storyboard uses PIL.ImageFont from Pillow to draw text, which is rather primitive and only allows one font at a time (no fallback). The default font packaged is Source Code Pro Regular, which only draws its supported code points, and leave unknown code points as boxes. In particular, there is no CJK support, so CJK characters in video filenames won’t come out very nice.
You can specify your own font file that covers (part of) CJK code points, but the catch is that you should really use fixed-width fonts (unless you want to blow up the beautiful formatting, in which case you might as well use a proprietary player to generate a storyboard that’s bad-looking inside out). It’s basically impossible to have a truly fixed-width font that mixes CJK glyphs with Latin glyths, since they are so different — CJK glyphs are intrinsically square-shaped, while Latin glyphs are not. This is just a sad fact of life and there’s nothing we can do about it. Therefore, there’s no CJK support in storyboard (CJK characters won’t break storyboard — they just come out as boxes). Hopefully you’re using ASCII filenames anyway; if you’re not, you really should.
metadata.py treats each codec separately, and the list of supported codecs is far from complete (currently the list is mostly what I encounter in day-to-day use). If you encounter an audio/video/subtitle codec that triggers stupid output, please report an issue or open a pull request. If it’s not a commonly seen codec and cannot be encoded by FFmpeg, please try to link a sample video with the relevant codec so that I can inspect and test.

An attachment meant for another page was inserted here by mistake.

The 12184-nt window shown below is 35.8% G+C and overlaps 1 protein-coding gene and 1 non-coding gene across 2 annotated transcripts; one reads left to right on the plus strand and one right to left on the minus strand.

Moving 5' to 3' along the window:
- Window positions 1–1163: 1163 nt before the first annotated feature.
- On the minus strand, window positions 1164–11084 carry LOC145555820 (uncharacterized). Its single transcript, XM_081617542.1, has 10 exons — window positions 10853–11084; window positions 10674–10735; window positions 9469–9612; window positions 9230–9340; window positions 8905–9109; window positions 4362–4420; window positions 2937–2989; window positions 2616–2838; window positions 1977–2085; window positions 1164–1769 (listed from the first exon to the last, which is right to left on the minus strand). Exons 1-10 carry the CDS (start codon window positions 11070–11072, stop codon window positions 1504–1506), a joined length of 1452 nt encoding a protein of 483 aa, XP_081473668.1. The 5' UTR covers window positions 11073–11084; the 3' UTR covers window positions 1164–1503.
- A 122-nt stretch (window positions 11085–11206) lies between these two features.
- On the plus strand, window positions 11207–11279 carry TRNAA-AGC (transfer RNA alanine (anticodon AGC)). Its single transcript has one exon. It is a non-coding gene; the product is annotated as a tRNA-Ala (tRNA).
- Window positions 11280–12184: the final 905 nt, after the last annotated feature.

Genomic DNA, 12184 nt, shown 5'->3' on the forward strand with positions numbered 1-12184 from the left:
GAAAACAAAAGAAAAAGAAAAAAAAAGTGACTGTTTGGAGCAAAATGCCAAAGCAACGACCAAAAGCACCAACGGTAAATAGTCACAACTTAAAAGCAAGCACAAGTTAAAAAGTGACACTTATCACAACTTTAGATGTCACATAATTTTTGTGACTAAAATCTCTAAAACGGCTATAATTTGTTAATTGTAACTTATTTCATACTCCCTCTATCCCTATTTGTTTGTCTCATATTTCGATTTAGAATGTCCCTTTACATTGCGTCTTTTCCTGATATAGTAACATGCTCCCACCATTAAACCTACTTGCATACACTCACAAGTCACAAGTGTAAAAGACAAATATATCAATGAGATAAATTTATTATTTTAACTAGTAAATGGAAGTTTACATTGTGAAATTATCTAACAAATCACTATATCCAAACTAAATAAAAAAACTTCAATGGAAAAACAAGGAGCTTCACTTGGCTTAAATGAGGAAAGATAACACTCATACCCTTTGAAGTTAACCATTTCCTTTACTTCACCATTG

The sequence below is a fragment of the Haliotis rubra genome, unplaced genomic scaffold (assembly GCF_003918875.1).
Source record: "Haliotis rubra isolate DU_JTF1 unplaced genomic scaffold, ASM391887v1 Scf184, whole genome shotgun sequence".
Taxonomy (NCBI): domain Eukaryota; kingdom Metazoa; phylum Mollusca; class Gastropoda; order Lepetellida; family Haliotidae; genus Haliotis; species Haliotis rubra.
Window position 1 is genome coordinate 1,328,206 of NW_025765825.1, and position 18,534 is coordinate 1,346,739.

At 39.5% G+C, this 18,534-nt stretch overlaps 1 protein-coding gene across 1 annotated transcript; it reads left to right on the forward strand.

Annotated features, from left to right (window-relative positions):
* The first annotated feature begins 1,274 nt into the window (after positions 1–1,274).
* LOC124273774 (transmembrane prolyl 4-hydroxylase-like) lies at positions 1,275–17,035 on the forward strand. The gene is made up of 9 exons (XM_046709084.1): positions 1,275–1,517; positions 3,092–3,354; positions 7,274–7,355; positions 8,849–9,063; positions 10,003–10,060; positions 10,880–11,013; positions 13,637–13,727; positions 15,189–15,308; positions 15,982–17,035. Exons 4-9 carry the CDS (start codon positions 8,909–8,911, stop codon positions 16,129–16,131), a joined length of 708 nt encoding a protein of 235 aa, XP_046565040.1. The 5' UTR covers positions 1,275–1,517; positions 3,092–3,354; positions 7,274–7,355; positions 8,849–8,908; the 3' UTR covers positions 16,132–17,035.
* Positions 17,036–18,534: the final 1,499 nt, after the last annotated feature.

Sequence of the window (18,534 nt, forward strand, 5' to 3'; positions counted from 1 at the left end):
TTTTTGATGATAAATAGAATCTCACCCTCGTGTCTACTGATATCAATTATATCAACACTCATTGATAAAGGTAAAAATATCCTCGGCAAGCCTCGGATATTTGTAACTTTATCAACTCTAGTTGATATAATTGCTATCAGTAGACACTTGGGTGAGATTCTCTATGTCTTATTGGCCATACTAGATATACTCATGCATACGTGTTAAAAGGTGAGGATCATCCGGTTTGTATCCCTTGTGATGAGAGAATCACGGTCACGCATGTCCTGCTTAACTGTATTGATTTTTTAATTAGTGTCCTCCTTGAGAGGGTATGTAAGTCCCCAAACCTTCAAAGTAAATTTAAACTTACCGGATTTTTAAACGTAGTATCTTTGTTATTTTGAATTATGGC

ffprobe might report the wrong duration for certain VOB or other videos, which screws up the whole thing. See issue #3. As a fallback, you can use the option --video-duration of storyboard (see CLI reference), or if you are using the API, the optional parameter video_duration to storyboard.storyboard.StoryBoard or storyboard.metadata.Video (see API reference). Note, however, that the implementation of frame extraction in this case requires decoding frame by frame, an aspect that is unlikely to be improved; worse still, the current implementation requires decoding from the beginning of the video for each storyboard frame, so the whole process takes extremely long. This problem is documented in issue #24 and might be improved in the future.